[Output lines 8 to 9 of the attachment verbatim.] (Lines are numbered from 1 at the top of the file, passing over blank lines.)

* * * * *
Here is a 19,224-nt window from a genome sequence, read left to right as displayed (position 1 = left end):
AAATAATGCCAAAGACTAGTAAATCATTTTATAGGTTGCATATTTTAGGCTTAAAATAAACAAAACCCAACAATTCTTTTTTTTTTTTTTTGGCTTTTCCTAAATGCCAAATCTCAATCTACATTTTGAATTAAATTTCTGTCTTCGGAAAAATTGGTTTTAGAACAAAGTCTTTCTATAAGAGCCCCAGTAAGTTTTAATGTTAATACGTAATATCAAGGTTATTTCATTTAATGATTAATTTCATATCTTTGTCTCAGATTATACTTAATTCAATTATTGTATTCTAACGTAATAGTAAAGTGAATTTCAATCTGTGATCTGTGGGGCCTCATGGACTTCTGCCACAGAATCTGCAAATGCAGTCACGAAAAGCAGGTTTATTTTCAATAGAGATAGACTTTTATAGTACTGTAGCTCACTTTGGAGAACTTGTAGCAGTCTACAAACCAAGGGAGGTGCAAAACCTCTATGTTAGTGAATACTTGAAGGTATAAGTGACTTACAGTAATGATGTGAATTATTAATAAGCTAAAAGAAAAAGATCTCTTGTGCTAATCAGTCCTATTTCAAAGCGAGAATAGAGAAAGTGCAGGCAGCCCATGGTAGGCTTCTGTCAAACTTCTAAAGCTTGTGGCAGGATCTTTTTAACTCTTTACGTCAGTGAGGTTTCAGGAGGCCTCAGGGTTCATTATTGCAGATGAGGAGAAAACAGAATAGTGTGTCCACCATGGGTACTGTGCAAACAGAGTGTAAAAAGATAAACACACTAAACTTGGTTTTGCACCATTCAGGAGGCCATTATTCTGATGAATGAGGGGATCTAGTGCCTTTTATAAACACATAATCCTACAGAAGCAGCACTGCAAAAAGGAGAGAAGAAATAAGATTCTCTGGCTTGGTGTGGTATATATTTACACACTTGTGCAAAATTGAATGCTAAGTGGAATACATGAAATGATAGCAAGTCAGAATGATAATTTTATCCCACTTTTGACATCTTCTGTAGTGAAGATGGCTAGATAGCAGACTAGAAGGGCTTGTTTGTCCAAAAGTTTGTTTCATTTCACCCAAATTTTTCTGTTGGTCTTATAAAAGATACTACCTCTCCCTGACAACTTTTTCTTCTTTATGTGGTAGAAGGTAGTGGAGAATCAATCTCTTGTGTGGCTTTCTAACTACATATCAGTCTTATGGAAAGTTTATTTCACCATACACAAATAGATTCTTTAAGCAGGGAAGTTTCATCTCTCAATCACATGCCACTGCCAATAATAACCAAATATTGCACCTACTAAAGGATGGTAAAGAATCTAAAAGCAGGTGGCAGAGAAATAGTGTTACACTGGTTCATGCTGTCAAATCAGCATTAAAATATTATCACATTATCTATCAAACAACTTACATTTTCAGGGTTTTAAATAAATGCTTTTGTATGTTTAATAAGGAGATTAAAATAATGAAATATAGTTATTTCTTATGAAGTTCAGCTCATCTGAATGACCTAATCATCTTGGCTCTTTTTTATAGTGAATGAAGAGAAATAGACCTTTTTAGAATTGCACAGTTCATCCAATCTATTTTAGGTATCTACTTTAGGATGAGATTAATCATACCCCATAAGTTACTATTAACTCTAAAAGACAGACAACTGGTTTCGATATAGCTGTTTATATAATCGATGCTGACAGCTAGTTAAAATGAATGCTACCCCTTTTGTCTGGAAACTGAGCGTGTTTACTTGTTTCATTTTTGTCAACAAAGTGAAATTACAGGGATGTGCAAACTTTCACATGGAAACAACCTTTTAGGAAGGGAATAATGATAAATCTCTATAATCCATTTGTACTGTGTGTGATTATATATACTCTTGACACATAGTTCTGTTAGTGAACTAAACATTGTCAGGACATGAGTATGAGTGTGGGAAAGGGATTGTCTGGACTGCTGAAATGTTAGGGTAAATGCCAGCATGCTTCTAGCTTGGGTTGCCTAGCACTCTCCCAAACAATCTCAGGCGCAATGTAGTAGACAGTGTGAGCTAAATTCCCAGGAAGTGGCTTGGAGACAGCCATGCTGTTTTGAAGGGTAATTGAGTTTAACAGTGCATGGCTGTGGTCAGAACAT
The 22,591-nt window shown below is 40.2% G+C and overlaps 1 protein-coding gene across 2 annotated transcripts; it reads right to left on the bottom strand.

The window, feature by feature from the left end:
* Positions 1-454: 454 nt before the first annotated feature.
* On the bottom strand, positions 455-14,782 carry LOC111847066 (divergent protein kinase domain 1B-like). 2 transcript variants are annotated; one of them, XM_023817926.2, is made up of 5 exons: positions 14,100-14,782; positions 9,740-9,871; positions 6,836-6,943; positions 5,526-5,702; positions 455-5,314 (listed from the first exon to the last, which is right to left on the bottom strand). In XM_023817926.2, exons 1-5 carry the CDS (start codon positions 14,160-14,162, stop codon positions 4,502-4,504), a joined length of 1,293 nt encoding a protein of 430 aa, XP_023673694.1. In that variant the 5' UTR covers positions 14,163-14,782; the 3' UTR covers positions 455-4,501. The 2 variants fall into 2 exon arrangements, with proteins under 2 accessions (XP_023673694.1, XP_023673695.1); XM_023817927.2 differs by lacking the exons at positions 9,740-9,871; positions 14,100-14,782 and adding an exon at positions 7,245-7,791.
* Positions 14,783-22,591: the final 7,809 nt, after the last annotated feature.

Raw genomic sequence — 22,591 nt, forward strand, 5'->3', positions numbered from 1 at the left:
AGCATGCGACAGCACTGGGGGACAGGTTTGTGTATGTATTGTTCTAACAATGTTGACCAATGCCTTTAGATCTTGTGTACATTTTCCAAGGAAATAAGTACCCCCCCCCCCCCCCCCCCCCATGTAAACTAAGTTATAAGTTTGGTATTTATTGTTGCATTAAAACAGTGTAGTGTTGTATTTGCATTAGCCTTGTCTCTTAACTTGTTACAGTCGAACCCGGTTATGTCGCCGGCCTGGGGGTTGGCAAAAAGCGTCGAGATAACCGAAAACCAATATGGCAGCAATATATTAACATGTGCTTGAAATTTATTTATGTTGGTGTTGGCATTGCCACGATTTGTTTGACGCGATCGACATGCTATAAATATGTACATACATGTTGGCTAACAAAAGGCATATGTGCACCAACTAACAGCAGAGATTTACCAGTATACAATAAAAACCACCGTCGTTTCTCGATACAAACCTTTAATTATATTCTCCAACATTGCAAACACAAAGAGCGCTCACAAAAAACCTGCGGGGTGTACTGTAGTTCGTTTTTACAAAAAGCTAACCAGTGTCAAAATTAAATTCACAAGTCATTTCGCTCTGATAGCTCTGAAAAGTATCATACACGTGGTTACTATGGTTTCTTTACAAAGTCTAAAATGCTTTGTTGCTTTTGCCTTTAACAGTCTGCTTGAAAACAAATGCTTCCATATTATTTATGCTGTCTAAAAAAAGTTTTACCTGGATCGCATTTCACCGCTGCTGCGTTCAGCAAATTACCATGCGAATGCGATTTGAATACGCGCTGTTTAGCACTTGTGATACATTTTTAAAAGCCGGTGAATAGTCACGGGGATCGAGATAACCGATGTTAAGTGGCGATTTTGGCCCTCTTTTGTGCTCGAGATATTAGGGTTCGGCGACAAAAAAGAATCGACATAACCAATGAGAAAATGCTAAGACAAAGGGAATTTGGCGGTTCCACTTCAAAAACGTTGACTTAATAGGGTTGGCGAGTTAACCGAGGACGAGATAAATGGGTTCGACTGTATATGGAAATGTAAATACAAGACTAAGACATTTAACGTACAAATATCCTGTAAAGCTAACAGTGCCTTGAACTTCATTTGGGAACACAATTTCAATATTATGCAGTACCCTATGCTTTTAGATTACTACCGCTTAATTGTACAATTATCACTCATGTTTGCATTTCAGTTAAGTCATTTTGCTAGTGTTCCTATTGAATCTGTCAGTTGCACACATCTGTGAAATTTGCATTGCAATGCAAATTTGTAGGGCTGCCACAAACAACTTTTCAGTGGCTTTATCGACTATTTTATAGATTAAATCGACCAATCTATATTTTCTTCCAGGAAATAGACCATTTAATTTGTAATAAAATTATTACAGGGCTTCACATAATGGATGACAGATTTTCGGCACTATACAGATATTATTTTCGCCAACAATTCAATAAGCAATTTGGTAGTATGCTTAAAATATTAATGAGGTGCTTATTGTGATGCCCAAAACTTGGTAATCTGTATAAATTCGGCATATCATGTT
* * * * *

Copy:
Raw genomic sequence — 22,591 nt, forward strand, 5'->3', positions numbered from 1 at the left:
AGCATGCGACAGCACTGGGGGACAGGTTTGTGTATGTATTGTTCTAACAATGTTGACCAATGCCTTTAGATCTTGTGTACATTTTCCAAGGAAATAAGTACCCCCCCCCCCCCCCCCCCCCATGTAAACTAAGTTATAAGTTTGGTATTTATTGTTGCATTAAAACAGTGTAGTGTTGTATTTGCATTAGCCTTGTCTCTTAACTTGTTACAGTCGAACCCGGTTATGTCGCCGGCCTGGGGGTTGGCAAAAAGCGTCGAGATAACCGAAAACCAATATGGCAGCAATATATTAACATGTGCTTGAAATTTATTTATGTTGGTGTTGGCATTGCCACGATTTGTTTGACGCGATCGACATGCTATAAATATGTACATACATGTTGGCTAACAAAAGGCATATGTGCACCAACTAACAGCAGAGATTTACCAGTATACAATAAAAACCACCGTCGTTTCTCGATACAAACCTTTAATTATATTCTCCAACATTGCAAACACAAAGAGCGCTCACAAAAAACCTGCGGGGTGTACTGTAGTTCGTTTTTACAAAAAGCTAACCAGTGTCAAAATTAAATTCACAAGTCATTTCGCTCTGATAGCTCTGAAAAGTATCATACACGTGGTTACTATGGTTTCTTTACAAAGTCTAAAATGCTTTGTTGCTTTTGCCTTTAACAGTCTGCTTGAAAACAAATGCTTCCATATTATTTATGCTGTCTAAAAAAAGTTTTACCTGGATCGCATTTCACCGCTGCTGCGTTCAGCAAATTACCATGCGAATGCGATTTGAATACGCGCTGTTTAGCACTTGTGATACATTTTTAAAAGCCGGTGAATAGTCACGGGGATCGAGATAACCGATGTTAAGTGGCGATTTTGGCCCTCTTTTGTGCTCGAGATATTAGGGTTCGGCGACAAAAAAGAATCGACATAACCAATGAGAAAATGCTAAGACAAAGGGAATTTGGCGGTTCCACTTCAAAAACGTTGACTTAATAGGGTTGGCGAGTTAACCGAGGACGAGATAAATGGGTTCGACTGTATATGGAAATGTAAATACAAGACTAAGACATTTAACGTACAAATATCCTGTAAAGCTAACAGTGCCTTGAACTTCATTTGGGAACACAATTTCAATATTATGCAGTACCCTATGCTTTTAGATTACTACCGCTTAATTGTACAATTATCACTCATGTTTGCATTTCAGTTAAGTCATTTTGCTAGTGTTCCTATTGAATCTGTCAGTTGCACACATCTGTGAAATTTGCATTGCAATGCAAATTTGTAGGGCTGCCACAAACAACTTTTCAGTGGCTTTATCGACTATTTTATAGATTAAATCGACCAATCTATATTTTCTTCCAGGAAATAGACCATTTAATTTGTAATAAAATTATTACAGGGCTTCACATAATGGATGACAGATTTTCGGCACTATACAGATATTATTTTCGCCAACAATTCAATAAGCAATTTGGTAGTATGCTTAAAATATTAATGAGGTGCTTATTGTGATGCCCAAAACTTGGTAATCTGTATAAATTCGGCATATCATGTT